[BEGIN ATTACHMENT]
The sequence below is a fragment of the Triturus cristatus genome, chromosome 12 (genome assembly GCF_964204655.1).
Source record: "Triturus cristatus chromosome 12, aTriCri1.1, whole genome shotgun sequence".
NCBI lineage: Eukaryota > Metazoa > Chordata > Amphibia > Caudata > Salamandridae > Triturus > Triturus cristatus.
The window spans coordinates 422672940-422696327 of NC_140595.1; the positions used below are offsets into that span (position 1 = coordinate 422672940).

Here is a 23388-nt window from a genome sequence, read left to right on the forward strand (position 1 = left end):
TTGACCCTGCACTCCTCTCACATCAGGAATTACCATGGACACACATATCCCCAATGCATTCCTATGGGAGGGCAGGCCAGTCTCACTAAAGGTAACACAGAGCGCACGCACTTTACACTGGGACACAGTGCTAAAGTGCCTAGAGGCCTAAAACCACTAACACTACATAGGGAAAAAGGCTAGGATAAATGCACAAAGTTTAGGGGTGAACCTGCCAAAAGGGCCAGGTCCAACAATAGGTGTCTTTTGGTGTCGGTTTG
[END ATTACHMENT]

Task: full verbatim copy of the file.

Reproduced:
The sequence below is a fragment of the Triturus cristatus genome, chromosome 12 (genome assembly GCF_964204655.1).
Source record: "Triturus cristatus chromosome 12, aTriCri1.1, whole genome shotgun sequence".
NCBI lineage: Eukaryota > Metazoa > Chordata > Amphibia > Caudata > Salamandridae > Triturus > Triturus cristatus.
The window spans coordinates 422672940-422696327 of NC_140595.1; the positions used below are offsets into that span (position 1 = coordinate 422672940).

Here is a 23388-nt window from a genome sequence, read left to right on the forward strand (position 1 = left end):
TTGACCCTGCACTCCTCTCACATCAGGAATTACCATGGACACACATATCCCCAATGCATTCCTATGGGAGGGCAGGCCAGTCTCACTAAAGGTAACACAGAGCGCACGCACTTTACACTGGGACACAGTGCTAAAGTGCCTAGAGGCCTAAAACCACTAACACTACATAGGGAAAAAGGCTAGGATAAATGCACAAAGTTTAGGGGTGAACCTGCCAAAAGGGCCAGGTCCAACAATAGGTGTCTTTTGGTGTCGGTTTG